The U.S. Supreme Court on Friday agreed to take up two cases dealing with same-sex marriage, an issue that like many hot-button debates has implications for schools.
The justices will hear a case involving California’s Proposition 8, a 2008 ballot measure that withdrew the right of same-sex couples to marry in that state. One of the rationales offered by the proponents of Proposition 8 was that the measure would protect children from being taught in schools that gay marriage was equal to traditional marriage.
In striking down Proposition 8, both a federal district court and the U.S. Court of Appeals for the 9th Circuit, in San Francisco, rejected the education argument as a rational basis for the state ballot measure.
“The Proposition 8 campaign relied on fears that children exposed to the concept of same-sex marriage may become gay or lesbian,” U.S. District Judge Vaughn R. Walker wrote in his 2010 opinion in the case. “The reason children need to be protected from same-sex marriage was never articulated in official campaign advertisements. Nevertheless, the advertisements insinuated that learning about same-sex marriage could make a child gay or lesbian and that parents should dread having a gay or lesbian child.”
Earlier this year, writing for the majority on a 2-1 panel of the 9th Circuit that also rejected Proposition 8, Judge Stephen R. Reinhardt said that California law “belies the premise” of the proponents’ school justification for the measure.
“Both before and after Proposition 8, schools have not been required to teach anything about same-sex marriage,” Judge Reinhardt wrote, while adding that allowing same-sex marriage may inevitably alter the lessons children learn in schools.
“Schools teach about the world as it is,” he wrote. “When the world changes, lessons change. ... The prospect of children learning about the laws of the state and society’s assessment of the legal rights of its members does not provide an independent reason for stripping members of a disfavored group of those rights they presently enjoy.”
In their appeal to the Supreme Court in Hollingsworth v. Perry (Case No. 12-144), proponents of Proposition 8 did not emphasize the original education rationale for the measure, though they did stress that “the traditional definition of marriage furthers society’s vital interest in responsible procreation and child rearing.”
The appeal cited a 1952 California Supreme Court opinion that marriage “channels biological drives that might otherwise become socially destructive into enduring family units to ensure the care and education of children in a stable environment.”
Meanwhile, among several appeals involving the federal Defense of Marriage Act available to them, the justices accepted one from President Barack Obama’s administration. The appeal urges the court to rule that DOMA’s definition of marriage for the purpose of federal benefits as covering only opposite-sex unions violates the Fifth Amendment’s guarantee of equal protection of the laws as applied to persons of the same sex who are legally married under the laws of their state.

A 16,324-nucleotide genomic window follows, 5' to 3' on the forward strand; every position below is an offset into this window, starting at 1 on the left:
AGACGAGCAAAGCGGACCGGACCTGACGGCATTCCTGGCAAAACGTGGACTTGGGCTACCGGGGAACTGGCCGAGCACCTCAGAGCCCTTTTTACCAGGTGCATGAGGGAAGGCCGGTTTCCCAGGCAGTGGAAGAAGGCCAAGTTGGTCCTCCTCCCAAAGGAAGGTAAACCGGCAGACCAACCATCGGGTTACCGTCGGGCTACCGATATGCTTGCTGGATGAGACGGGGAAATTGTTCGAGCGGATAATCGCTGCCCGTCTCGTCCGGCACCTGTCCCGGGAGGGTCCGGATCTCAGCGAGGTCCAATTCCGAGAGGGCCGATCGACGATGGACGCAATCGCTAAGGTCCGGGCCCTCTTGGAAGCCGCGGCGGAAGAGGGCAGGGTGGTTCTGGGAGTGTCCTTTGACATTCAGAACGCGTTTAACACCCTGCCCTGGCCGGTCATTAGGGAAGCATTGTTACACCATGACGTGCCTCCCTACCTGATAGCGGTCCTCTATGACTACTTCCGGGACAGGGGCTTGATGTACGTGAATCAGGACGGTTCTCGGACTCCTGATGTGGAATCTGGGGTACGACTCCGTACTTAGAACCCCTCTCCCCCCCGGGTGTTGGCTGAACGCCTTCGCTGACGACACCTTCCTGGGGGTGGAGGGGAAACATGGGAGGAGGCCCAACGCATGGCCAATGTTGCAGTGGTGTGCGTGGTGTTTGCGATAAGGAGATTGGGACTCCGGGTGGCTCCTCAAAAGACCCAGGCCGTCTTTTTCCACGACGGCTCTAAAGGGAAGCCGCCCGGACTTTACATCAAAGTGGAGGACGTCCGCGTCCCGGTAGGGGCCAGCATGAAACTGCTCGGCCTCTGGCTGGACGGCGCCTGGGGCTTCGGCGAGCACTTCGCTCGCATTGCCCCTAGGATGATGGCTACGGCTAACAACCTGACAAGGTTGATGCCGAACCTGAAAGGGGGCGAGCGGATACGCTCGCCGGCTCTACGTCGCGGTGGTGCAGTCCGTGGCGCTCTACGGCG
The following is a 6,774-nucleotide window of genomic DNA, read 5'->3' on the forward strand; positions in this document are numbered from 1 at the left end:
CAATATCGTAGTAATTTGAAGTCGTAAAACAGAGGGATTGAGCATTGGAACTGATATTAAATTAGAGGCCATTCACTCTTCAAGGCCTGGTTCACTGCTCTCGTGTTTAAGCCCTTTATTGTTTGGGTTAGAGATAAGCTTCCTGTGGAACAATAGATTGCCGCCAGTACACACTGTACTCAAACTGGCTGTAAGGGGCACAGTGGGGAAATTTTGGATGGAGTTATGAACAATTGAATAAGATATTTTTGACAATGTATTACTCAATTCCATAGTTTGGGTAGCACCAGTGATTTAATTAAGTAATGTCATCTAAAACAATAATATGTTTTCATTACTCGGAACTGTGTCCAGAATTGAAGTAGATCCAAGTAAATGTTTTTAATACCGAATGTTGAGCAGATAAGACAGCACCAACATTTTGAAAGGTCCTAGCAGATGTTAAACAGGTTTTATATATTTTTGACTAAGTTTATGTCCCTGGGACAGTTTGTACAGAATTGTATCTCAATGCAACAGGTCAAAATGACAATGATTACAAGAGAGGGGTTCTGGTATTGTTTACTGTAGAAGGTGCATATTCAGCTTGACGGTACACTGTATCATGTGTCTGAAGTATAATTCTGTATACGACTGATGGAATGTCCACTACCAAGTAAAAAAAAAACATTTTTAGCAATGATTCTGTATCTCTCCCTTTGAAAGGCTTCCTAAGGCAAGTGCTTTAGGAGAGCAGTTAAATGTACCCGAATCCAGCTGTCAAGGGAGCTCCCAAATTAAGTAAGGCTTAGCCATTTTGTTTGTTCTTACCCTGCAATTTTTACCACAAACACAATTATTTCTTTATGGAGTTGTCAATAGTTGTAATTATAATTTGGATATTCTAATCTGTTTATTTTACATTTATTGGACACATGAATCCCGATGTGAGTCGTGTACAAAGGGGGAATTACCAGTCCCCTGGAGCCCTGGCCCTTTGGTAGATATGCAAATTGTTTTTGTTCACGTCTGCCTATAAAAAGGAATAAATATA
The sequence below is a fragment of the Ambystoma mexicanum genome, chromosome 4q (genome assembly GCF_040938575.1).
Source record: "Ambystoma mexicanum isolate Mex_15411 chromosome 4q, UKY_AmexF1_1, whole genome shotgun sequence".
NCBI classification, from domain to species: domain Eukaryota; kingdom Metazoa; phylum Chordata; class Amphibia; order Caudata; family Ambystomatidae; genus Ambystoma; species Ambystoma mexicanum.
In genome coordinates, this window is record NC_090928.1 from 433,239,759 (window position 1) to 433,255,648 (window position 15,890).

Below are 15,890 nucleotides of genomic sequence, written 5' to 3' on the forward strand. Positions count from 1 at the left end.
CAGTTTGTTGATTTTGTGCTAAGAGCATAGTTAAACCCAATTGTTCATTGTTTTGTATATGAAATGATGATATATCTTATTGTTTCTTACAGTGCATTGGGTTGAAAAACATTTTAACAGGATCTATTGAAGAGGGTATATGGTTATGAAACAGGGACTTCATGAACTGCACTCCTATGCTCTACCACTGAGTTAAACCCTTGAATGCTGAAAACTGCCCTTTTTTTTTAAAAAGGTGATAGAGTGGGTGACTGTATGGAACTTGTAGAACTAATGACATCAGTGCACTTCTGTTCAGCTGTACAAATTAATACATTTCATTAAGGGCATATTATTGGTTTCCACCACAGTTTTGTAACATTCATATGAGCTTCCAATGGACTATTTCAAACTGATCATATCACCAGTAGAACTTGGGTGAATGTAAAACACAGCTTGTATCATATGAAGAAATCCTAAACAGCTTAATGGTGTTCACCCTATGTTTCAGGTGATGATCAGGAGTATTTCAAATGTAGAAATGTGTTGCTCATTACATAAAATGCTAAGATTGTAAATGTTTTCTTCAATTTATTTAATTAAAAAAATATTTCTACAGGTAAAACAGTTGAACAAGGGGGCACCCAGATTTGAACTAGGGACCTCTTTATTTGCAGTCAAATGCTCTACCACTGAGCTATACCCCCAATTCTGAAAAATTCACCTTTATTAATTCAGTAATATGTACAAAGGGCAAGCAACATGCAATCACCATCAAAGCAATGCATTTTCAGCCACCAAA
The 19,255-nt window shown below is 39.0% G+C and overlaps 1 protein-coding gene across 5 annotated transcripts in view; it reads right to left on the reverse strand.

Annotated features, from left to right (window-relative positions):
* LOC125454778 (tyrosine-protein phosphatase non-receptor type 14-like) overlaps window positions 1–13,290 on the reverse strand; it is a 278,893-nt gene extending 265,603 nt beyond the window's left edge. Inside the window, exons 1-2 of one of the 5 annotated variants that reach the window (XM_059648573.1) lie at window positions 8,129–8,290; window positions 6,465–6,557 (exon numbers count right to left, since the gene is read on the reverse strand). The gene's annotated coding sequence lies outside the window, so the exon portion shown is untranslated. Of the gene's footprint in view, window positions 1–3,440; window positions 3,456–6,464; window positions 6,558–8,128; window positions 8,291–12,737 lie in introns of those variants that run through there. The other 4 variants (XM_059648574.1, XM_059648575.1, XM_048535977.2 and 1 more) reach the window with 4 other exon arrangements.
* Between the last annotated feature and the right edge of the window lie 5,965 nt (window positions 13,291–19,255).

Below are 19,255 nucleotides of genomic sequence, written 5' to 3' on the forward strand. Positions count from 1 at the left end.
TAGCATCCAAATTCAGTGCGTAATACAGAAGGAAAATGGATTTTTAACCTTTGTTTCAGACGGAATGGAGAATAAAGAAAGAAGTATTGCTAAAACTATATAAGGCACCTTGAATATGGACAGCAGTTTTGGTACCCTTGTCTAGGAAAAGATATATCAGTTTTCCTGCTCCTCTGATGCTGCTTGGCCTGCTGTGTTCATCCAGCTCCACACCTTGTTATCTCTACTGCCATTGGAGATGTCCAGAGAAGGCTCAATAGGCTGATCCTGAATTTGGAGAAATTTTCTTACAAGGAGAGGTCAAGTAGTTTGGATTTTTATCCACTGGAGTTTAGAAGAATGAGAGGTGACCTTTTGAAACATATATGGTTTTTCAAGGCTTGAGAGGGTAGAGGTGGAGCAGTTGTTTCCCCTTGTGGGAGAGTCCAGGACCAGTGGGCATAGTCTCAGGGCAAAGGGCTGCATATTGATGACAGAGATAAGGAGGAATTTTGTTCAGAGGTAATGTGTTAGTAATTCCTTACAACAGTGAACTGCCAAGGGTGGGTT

The case of United States v. Windsor (No. 12-307) involves Edith Windsor, an 83-year-old New York state woman who in 2007 married Thea Speyer, her partner of more than 40 years, in Canada. Spyer died in 2009, and Windsor is seeking a refund of some $363,000 in estate taxes that she would not owe if federal law had treated their union the same as those of opposite-sex couples.
The Obama administration is actually on Windsor’s side because of its 2011 decision to stop defending the constitutionality of DOMA, and the law will be defended in the Supreme Court by the Bipartisan Legal Action Group, a group made up, despite its name, of Republican members of the U.S. House of Representatives.
While the DOMA case has less specific connection to education, the issue of gay marriage generally has been one of growing recognition for schools and educators.
In 2011, the Brigham Young University Education and Law Journal devoted an entire issue to gay marriage and the schools, with articles about the significance the issue has for students, parents, teachers and other staff members, curriculum, and other matters. (Unfortunately, the articles are not available for free online.)
Arguments in the two cases are likely to be held in March, with a decision expected by late June.
A version of this news article first appeared in The School Law Blog.